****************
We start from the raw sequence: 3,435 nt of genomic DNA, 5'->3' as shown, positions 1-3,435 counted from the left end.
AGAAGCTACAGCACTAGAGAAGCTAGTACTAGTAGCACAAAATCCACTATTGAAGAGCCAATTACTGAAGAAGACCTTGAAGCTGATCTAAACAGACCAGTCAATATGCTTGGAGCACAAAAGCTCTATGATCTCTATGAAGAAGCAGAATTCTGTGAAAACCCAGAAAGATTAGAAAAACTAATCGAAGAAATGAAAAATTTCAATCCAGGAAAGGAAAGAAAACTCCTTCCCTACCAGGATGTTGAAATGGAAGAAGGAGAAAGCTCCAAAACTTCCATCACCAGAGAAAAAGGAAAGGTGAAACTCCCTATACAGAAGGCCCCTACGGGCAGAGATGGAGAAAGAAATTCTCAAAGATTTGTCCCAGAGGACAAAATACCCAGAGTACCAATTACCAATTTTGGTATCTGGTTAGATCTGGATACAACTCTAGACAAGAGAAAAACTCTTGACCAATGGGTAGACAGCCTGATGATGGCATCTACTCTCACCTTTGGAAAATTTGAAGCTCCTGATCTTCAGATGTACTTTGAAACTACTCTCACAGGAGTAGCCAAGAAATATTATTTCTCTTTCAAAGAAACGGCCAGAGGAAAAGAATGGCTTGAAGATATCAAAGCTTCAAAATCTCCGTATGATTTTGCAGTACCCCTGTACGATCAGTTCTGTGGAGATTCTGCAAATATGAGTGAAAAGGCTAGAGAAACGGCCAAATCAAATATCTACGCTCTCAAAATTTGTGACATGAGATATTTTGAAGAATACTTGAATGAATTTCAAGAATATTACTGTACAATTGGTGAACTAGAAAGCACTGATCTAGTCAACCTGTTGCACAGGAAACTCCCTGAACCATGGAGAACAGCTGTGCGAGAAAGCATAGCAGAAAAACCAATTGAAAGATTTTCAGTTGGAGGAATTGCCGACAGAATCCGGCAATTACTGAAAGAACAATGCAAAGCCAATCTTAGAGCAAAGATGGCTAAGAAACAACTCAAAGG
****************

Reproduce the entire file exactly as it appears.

We start from the raw sequence: 3,435 nt of genomic DNA, 5'->3' as shown, positions 1-3,435 counted from the left end.
AGAAGCTACAGCACTAGAGAAGCTAGTACTAGTAGCACAAAATCCACTATTGAAGAGCCAATTACTGAAGAAGACCTTGAAGCTGATCTAAACAGACCAGTCAATATGCTTGGAGCACAAAAGCTCTATGATCTCTATGAAGAAGCAGAATTCTGTGAAAACCCAGAAAGATTAGAAAAACTAATCGAAGAAATGAAAAATTTCAATCCAGGAAAGGAAAGAAAACTCCTTCCCTACCAGGATGTTGAAATGGAAGAAGGAGAAAGCTCCAAAACTTCCATCACCAGAGAAAAAGGAAAGGTGAAACTCCCTATACAGAAGGCCCCTACGGGCAGAGATGGAGAAAGAAATTCTCAAAGATTTGTCCCAGAGGACAAAATACCCAGAGTACCAATTACCAATTTTGGTATCTGGTTAGATCTGGATACAACTCTAGACAAGAGAAAAACTCTTGACCAATGGGTAGACAGCCTGATGATGGCATCTACTCTCACCTTTGGAAAATTTGAAGCTCCTGATCTTCAGATGTACTTTGAAACTACTCTCACAGGAGTAGCCAAGAAATATTATTTCTCTTTCAAAGAAACGGCCAGAGGAAAAGAATGGCTTGAAGATATCAAAGCTTCAAAATCTCCGTATGATTTTGCAGTACCCCTGTACGATCAGTTCTGTGGAGATTCTGCAAATATGAGTGAAAAGGCTAGAGAAACGGCCAAATCAAATATCTACGCTCTCAAAATTTGTGACATGAGATATTTTGAAGAATACTTGAATGAATTTCAAGAATATTACTGTACAATTGGTGAACTAGAAAGCACTGATCTAGTCAACCTGTTGCACAGGAAACTCCCTGAACCATGGAGAACAGCTGTGCGAGAAAGCATAGCAGAAAAACCAATTGAAAGATTTTCAGTTGGAGGAATTGCCGACAGAATCCGGCAATTACTGAAAGAACAATGCAAAGCCAATCTTAGAGCAAAGATGGCTAAGAAACAACTCAAAGG